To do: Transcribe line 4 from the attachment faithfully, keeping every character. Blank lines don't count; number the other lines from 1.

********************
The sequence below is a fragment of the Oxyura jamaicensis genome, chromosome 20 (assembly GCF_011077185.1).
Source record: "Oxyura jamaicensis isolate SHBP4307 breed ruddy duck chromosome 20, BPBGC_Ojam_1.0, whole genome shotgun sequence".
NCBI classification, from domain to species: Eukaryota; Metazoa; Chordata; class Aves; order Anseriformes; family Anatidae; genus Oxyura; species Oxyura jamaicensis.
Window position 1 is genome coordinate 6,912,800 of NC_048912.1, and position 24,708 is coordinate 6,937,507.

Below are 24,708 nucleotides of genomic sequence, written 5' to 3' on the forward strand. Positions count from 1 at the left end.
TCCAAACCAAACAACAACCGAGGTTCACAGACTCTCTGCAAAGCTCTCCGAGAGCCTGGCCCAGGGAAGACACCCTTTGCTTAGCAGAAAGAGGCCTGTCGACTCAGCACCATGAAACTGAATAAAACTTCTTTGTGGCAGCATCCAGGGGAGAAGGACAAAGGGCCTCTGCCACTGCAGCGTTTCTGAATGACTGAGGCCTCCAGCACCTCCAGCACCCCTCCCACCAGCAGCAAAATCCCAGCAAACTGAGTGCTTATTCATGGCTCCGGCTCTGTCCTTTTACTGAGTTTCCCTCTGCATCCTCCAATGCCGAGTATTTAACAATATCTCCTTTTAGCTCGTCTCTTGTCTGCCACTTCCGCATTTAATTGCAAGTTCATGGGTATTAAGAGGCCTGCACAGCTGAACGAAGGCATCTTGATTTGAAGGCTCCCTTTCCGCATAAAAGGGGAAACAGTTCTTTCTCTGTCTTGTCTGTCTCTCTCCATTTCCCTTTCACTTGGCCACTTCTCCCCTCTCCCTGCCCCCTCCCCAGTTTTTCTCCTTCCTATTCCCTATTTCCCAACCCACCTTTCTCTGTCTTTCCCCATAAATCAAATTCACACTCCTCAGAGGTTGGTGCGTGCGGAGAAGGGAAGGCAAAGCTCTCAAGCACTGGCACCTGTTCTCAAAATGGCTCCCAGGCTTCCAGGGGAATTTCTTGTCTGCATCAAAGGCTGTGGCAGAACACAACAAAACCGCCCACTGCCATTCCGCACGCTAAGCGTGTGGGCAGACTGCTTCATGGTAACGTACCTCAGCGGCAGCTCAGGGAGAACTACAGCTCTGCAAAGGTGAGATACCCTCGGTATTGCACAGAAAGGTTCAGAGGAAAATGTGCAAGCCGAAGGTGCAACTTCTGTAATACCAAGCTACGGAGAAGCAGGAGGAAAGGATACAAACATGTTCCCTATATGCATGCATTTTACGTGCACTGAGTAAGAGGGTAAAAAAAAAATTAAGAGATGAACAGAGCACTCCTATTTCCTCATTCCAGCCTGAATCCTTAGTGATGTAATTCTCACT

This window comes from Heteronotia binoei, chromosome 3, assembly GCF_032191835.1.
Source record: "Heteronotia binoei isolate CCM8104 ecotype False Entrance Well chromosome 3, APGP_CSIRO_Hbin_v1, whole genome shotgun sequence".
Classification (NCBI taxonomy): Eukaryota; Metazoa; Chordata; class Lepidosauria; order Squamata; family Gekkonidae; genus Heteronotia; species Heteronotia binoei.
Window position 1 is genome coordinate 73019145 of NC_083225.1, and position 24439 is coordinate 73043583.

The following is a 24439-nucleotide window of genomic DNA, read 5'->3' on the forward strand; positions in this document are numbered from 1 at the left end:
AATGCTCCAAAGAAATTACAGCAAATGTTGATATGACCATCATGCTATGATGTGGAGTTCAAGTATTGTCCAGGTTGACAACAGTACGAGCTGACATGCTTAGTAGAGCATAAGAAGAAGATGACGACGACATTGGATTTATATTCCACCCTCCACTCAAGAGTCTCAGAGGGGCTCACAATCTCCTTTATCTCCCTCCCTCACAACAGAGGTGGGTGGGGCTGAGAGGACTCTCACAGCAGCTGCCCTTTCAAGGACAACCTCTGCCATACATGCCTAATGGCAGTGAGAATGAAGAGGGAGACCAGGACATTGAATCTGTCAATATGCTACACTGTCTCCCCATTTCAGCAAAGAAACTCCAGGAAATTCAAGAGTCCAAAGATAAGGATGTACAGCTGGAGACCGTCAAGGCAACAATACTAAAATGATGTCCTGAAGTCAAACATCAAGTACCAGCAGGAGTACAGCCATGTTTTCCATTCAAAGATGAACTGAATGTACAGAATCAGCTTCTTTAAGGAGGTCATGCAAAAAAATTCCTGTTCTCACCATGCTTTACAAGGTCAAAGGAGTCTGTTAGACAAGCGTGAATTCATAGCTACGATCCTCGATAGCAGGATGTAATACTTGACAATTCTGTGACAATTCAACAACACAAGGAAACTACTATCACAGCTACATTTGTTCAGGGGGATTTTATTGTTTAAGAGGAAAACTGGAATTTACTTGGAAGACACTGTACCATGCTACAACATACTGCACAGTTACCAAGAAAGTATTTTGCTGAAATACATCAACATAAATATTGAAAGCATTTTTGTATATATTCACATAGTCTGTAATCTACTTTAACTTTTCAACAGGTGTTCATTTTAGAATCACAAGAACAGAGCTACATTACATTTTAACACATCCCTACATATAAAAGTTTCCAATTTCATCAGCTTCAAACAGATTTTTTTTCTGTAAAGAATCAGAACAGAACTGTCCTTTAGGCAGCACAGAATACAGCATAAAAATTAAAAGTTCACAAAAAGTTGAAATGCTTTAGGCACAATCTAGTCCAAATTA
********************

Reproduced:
Window position 1 is genome coordinate 6,912,800 of NC_048912.1, and position 24,708 is coordinate 6,937,507.